One and Done: A Single-Dose HPV Vaccination Strategy May Be Coming

Maurie Markman, MD


July 26, 2022

This transcript has been edited for clarity.

I'm Dr Maurie Markman from Cancer Treatment Centers of America. I would like to briefly discuss what I would characterize as one of the most important papers on cancer prevention published over the past 20-plus years.

The paper was recently published in NEJM Evidence, which is the new journal of The New England Journal of Medicine, and the paper is entitled Efficacy of Single-Dose Human Papilloma Virus Vaccination among Young African Women.

It is very clear that HPV vaccination has an enormously positive impact on the precursors of cervical cancer and increasing evidence is showing an effect on cervical cancer itself. We know that more than 70% of cervical cancers are caused by HPV-16 and HPV-18. If a patient does not already have persistent HPV-16 or HPV-18, vaccination is almost 100% effective in preventing that persistence and subsequent development of the precursors of cervical cancer.

The strategies that have been used to date have required three doses of the HPV vaccine, though some have looked at two doses. The issue is cost, time, and effort. In parts of the world and parts of the United States where it is difficult to have individuals come back for a second or third vaccination, the concern has been that the adequacy of the vaccination would be dramatically reduced.

This paper, however, suggests just the opposite: that in fact, a single dose of the available vaccines is highly effective.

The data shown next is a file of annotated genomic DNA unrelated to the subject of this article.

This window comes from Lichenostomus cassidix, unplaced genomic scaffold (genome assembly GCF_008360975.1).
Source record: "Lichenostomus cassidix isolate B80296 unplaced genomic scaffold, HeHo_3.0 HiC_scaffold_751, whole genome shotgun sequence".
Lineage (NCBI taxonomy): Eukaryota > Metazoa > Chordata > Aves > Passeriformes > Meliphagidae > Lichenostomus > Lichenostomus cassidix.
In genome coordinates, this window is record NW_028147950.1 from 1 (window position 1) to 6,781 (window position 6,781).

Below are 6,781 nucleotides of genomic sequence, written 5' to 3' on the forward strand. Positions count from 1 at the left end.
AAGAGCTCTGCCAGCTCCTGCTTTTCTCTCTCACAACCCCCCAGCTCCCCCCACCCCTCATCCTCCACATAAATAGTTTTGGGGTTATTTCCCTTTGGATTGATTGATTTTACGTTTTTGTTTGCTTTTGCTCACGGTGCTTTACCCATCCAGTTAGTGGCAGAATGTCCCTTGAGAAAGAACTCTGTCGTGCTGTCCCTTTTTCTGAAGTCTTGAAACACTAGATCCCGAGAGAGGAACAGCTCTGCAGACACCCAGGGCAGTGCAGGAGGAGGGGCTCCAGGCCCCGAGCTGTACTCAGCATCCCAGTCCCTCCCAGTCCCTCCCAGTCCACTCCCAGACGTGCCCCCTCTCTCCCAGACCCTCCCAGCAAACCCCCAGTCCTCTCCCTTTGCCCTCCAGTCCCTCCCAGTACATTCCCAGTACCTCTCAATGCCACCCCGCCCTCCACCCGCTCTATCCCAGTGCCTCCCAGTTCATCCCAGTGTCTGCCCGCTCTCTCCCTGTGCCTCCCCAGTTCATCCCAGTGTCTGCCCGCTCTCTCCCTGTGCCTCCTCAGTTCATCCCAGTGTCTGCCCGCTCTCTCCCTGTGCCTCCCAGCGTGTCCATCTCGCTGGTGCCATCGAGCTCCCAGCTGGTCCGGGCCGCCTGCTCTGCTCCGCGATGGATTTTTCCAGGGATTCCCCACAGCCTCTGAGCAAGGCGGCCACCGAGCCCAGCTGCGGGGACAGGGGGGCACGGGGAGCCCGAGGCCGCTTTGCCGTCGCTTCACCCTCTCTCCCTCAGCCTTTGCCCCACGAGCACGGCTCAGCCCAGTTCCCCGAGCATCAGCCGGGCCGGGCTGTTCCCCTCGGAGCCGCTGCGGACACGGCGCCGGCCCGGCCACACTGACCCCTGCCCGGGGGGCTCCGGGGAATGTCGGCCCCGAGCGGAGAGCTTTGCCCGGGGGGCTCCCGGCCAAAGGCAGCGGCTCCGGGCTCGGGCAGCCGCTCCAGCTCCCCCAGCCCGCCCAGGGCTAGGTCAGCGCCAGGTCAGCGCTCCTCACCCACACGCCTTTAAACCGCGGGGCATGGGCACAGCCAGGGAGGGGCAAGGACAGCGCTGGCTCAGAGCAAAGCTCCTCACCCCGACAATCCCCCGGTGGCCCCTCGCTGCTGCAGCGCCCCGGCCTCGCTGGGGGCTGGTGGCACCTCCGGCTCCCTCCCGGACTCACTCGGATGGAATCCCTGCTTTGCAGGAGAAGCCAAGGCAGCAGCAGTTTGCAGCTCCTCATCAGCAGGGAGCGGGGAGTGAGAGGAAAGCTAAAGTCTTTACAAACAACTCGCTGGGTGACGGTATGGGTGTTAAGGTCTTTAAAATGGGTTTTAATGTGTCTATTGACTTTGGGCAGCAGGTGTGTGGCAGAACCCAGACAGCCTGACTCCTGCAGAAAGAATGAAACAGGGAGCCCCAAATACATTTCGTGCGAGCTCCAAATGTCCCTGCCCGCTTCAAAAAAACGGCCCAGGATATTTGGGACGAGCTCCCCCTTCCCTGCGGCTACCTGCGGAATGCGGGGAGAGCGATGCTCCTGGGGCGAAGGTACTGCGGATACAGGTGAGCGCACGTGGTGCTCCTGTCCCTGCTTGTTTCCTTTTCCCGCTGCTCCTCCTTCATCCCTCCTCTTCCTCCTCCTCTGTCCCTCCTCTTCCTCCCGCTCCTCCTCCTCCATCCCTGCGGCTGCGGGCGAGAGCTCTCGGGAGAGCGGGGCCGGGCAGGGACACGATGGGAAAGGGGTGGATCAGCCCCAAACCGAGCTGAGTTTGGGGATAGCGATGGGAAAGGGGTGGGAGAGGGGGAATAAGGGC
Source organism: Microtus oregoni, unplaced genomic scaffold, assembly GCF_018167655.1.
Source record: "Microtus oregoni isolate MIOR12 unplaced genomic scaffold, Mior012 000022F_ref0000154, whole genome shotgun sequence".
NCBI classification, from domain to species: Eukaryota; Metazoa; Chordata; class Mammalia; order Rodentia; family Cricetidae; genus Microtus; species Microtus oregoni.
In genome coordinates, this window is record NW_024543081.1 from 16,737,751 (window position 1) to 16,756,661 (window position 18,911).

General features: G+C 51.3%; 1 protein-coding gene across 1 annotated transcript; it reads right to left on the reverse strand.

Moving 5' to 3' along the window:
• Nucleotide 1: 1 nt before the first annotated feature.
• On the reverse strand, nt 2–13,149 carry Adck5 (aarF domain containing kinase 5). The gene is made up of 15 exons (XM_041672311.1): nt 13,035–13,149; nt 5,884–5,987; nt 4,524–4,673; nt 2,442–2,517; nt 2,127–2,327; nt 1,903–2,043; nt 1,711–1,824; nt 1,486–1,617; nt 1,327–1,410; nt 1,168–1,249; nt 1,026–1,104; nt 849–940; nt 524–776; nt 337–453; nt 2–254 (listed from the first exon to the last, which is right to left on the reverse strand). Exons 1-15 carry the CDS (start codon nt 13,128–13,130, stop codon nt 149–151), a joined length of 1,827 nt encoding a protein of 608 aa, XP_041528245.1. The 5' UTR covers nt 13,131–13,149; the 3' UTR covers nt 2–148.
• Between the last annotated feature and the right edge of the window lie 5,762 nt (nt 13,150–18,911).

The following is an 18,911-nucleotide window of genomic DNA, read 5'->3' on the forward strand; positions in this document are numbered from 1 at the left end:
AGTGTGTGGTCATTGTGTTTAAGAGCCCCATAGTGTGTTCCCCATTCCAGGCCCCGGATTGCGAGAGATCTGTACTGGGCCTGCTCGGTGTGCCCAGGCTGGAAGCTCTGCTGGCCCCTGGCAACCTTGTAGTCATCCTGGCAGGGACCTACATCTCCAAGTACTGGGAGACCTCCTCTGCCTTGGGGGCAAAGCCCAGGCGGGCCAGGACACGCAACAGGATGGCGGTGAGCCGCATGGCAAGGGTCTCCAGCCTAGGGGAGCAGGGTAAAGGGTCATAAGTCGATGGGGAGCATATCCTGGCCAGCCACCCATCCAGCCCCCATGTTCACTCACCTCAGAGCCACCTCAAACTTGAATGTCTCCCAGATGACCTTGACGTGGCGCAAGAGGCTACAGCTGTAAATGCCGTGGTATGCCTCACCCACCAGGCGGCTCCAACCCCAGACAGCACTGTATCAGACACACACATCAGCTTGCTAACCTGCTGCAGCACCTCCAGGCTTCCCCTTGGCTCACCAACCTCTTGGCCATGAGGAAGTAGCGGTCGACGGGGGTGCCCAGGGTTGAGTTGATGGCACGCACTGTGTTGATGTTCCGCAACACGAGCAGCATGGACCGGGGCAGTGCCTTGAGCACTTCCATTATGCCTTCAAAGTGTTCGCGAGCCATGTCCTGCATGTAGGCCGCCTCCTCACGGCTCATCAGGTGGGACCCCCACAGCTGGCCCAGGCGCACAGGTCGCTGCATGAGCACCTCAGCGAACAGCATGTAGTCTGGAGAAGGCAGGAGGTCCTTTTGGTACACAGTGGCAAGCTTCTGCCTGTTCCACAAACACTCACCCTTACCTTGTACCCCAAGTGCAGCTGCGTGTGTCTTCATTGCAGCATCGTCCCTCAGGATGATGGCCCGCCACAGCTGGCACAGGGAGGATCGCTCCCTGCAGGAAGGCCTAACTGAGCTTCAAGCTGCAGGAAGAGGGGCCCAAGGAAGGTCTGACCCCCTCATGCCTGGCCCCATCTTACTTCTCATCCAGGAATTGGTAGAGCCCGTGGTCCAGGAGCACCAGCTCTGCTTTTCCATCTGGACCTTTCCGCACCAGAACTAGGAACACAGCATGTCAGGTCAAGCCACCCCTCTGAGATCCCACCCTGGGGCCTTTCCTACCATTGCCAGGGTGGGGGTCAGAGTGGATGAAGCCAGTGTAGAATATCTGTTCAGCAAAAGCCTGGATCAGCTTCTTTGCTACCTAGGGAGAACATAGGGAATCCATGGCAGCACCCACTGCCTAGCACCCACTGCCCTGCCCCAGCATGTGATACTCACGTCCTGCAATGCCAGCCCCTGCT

A single dose was 97.5% effective in preventing persistent HPV infection — close to 100% effective in this population.

The issue with this particular trial is that the follow-up was relatively short; it was actually 18 months. So more data are required and certainly longer follow-up with this population.

By the way, the World Health Organization has now supported the recommendation for a single-dose schedule. If single-dose HPV vaccines are shown to be equally effective to two or three doses, then this may be a game changer for encouraging individuals to be vaccinated. It's a single dose. They don't have to come back, thus reducing costs and addressing obstacles in areas where it is difficult to get patients vaccinated once, much less two or three times.

We need to watch the data to confirm that these results are maintained over a period of not a couple of years, but much longer than that.

For those of you who are interested in cervical cancer prevention, or cancer prevention of any kind, this is an extremely important paper. I would encourage you to read and review the paper, and carefully follow additional results that come out not only from this trial but from other trials looking at a single-dose HPV vaccination strategy. I thank you for your attention.

Maurie Markman, MD, is president of medicine and science at Cancer Treatment Centers of America in Philadelphia. He has more than 20 years of experience in cancer treatment and gynecologic oncology research.

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